Baseball, basketball, football and golf would keep Frank’s attention until the ninth grade at Lehi High School. That’s when Frank realized basketball was more enjoyable than the slower-paced game of baseball and decided to focus on one sport.
“My dad reminds me often that baseball was my best sport but it got too slow for me and basketball was always my favorite sport,” Frank said.
Alvin recalled a game that freshman year when Frank scored 30 points against Lone Peak High School. Alvin still considers that one of Frank’s best accomplishments as it came both as a freshman and against one of the best teams in the state of Utah at the time.
Frank would go on to play for Lone Peak at the beginning of the following season. Both he and his father credit former Lone Peak coach Quincy Lewis for taking Frank’s game to another level. Lewis is currently an assistant coach on Dave Rose’s staff at BYU.
“Playing against Lone Peak my freshman year you could see that they had a lot of success, and I wanted to be coached up the correct way,” Frank remembers. “He instilled a toughness in me that I didn’t have at the time, mentally, and he pushed me and got the best out of me. I learned about working hard, and not getting by on talent, from coach Lewis.”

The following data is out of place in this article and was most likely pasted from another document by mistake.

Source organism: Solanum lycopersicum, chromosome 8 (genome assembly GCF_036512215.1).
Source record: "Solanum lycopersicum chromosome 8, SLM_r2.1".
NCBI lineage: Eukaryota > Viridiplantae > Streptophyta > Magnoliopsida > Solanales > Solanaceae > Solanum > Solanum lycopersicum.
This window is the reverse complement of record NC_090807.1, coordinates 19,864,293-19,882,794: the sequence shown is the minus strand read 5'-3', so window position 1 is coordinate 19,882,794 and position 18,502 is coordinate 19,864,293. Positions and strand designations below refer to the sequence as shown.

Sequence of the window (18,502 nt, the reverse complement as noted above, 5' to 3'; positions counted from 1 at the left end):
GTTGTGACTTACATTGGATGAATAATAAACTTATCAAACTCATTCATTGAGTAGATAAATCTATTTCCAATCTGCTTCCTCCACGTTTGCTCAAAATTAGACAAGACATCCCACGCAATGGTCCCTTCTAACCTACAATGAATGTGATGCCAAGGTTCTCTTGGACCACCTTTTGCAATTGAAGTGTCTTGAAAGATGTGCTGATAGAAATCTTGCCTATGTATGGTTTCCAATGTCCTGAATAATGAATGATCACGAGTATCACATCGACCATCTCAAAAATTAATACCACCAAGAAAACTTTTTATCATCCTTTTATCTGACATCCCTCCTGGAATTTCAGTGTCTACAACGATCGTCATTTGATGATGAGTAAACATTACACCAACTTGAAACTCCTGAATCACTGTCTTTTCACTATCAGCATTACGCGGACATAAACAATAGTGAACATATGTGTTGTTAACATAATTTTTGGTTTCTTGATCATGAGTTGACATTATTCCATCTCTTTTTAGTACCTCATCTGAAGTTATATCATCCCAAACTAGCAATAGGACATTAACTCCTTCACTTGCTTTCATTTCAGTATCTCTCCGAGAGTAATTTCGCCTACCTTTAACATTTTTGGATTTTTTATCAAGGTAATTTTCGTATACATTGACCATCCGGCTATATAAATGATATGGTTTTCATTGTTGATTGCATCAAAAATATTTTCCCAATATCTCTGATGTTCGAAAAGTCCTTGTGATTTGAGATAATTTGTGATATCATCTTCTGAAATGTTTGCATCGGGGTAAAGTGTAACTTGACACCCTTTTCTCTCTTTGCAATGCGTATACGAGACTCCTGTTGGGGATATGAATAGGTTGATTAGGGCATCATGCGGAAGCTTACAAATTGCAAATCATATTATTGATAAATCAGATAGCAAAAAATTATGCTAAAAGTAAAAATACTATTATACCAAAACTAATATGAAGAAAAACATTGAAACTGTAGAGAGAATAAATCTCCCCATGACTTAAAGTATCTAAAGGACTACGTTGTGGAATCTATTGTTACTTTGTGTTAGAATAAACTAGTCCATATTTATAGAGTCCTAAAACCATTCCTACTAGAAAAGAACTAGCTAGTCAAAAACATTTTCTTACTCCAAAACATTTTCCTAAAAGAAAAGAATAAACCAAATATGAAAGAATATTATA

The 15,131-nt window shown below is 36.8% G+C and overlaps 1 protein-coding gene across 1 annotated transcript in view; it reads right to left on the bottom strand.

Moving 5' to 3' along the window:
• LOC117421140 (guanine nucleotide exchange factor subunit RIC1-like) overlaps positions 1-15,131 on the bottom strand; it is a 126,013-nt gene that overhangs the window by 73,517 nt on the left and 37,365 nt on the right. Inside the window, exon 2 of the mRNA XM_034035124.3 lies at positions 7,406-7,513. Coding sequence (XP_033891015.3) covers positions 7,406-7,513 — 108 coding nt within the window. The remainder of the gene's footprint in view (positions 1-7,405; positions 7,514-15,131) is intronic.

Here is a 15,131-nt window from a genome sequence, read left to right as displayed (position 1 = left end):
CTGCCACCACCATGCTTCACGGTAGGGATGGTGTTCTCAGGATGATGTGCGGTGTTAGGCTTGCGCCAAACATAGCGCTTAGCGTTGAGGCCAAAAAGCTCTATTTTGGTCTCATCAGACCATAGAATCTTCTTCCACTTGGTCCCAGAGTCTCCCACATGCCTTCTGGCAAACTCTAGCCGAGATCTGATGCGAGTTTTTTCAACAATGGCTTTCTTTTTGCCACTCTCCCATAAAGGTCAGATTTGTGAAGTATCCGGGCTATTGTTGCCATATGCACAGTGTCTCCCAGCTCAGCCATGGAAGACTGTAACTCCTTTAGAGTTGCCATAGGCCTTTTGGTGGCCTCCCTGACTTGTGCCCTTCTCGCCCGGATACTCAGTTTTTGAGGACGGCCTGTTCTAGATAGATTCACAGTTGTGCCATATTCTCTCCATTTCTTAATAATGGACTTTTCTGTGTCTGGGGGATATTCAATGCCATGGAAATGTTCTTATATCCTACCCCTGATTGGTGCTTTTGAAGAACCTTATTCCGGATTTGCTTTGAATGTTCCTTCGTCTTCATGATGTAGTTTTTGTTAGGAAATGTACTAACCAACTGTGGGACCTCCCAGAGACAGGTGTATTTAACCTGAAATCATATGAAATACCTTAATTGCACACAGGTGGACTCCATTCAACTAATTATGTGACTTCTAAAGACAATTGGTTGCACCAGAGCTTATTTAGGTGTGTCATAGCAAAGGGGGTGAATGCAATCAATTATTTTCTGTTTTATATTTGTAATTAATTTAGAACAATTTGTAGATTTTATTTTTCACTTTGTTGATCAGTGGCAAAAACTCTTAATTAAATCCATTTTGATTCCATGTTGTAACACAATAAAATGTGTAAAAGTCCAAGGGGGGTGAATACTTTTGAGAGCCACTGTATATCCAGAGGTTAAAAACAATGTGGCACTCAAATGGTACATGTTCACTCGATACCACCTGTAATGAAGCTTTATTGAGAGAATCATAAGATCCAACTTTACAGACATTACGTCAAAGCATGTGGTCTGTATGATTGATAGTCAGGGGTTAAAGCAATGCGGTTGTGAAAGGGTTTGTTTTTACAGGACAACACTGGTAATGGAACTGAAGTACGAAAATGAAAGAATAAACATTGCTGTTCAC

Frank committed to play for BYU while only a freshman. As his game improved, however, more schools came calling. By Frank’s senior year, the Cougars were understanding and supportive as Frank withdrew his commitment and considered Utah, Stanford and Arizona, among others, in addition to BYU.
Much of Frank’s college recruitment centered on AAU tournaments and one, in particular, the summer before his senior season at Lone Peak stands out in Frank’s memory. The tournament was in Dallas, and Duke University, including head coach Mike Krzyzewski, had been scouting Frank in prior tournaments. Duke officials had been texting or calling Frank almost daily, along with those at other schools such as Maryland.
“I remember one of the early games of the tournament, my best game by far. I looked around beforehand, and I didn’t see Coach K and I thought that was sweet and I could just relax and play,” Frank recalled.